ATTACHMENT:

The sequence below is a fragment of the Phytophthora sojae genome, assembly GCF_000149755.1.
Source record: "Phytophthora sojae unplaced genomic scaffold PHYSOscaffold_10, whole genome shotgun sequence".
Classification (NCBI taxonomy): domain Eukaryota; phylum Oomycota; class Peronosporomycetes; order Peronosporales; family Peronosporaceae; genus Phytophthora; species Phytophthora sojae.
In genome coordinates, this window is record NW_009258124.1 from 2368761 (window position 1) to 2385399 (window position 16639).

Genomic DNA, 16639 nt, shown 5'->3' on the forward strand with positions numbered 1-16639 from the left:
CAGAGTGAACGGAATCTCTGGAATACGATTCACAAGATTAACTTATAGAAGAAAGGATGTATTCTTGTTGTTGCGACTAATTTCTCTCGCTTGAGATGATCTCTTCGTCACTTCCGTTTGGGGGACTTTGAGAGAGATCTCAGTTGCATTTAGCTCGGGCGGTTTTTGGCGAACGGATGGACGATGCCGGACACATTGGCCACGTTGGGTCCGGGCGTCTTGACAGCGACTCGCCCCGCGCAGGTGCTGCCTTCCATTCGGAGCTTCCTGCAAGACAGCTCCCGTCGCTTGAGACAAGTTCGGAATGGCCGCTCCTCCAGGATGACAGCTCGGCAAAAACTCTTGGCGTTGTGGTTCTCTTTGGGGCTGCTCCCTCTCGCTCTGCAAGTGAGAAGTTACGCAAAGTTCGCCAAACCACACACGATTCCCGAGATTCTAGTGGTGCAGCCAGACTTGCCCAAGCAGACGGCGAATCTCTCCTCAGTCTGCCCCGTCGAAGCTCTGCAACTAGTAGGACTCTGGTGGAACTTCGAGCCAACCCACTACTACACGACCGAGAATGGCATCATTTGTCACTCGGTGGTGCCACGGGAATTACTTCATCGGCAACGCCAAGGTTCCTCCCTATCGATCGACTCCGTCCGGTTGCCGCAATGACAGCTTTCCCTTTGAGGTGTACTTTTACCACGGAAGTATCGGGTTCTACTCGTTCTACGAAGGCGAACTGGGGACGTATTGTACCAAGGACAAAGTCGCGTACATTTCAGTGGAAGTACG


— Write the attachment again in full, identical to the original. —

The sequence below is a fragment of the Phytophthora sojae genome, assembly GCF_000149755.1.
Source record: "Phytophthora sojae unplaced genomic scaffold PHYSOscaffold_10, whole genome shotgun sequence".
Classification (NCBI taxonomy): domain Eukaryota; phylum Oomycota; class Peronosporomycetes; order Peronosporales; family Peronosporaceae; genus Phytophthora; species Phytophthora sojae.
In genome coordinates, this window is record NW_009258124.1 from 2368761 (window position 1) to 2385399 (window position 16639).

Genomic DNA, 16639 nt, shown 5'->3' on the forward strand with positions numbered 1-16639 from the left:
CAGAGTGAACGGAATCTCTGGAATACGATTCACAAGATTAACTTATAGAAGAAAGGATGTATTCTTGTTGTTGCGACTAATTTCTCTCGCTTGAGATGATCTCTTCGTCACTTCCGTTTGGGGGACTTTGAGAGAGATCTCAGTTGCATTTAGCTCGGGCGGTTTTTGGCGAACGGATGGACGATGCCGGACACATTGGCCACGTTGGGTCCGGGCGTCTTGACAGCGACTCGCCCCGCGCAGGTGCTGCCTTCCATTCGGAGCTTCCTGCAAGACAGCTCCCGTCGCTTGAGACAAGTTCGGAATGGCCGCTCCTCCAGGATGACAGCTCGGCAAAAACTCTTGGCGTTGTGGTTCTCTTTGGGGCTGCTCCCTCTCGCTCTGCAAGTGAGAAGTTACGCAAAGTTCGCCAAACCACACACGATTCCCGAGATTCTAGTGGTGCAGCCAGACTTGCCCAAGCAGACGGCGAATCTCTCCTCAGTCTGCCCCGTCGAAGCTCTGCAACTAGTAGGACTCTGGTGGAACTTCGAGCCAACCCACTACTACACGACCGAGAATGGCATCATTTGTCACTCGGTGGTGCCACGGGAATTACTTCATCGGCAACGCCAAGGTTCCTCCCTATCGATCGACTCCGTCCGGTTGCCGCAATGACAGCTTTCCCTTTGAGGTGTACTTTTACCACGGAAGTATCGGGTTCTACTCGTTCTACGAAGGCGAACTGGGGACGTATTGTACCAAGGACAAAGTCGCGTACATTTCAGTGGAAGTACG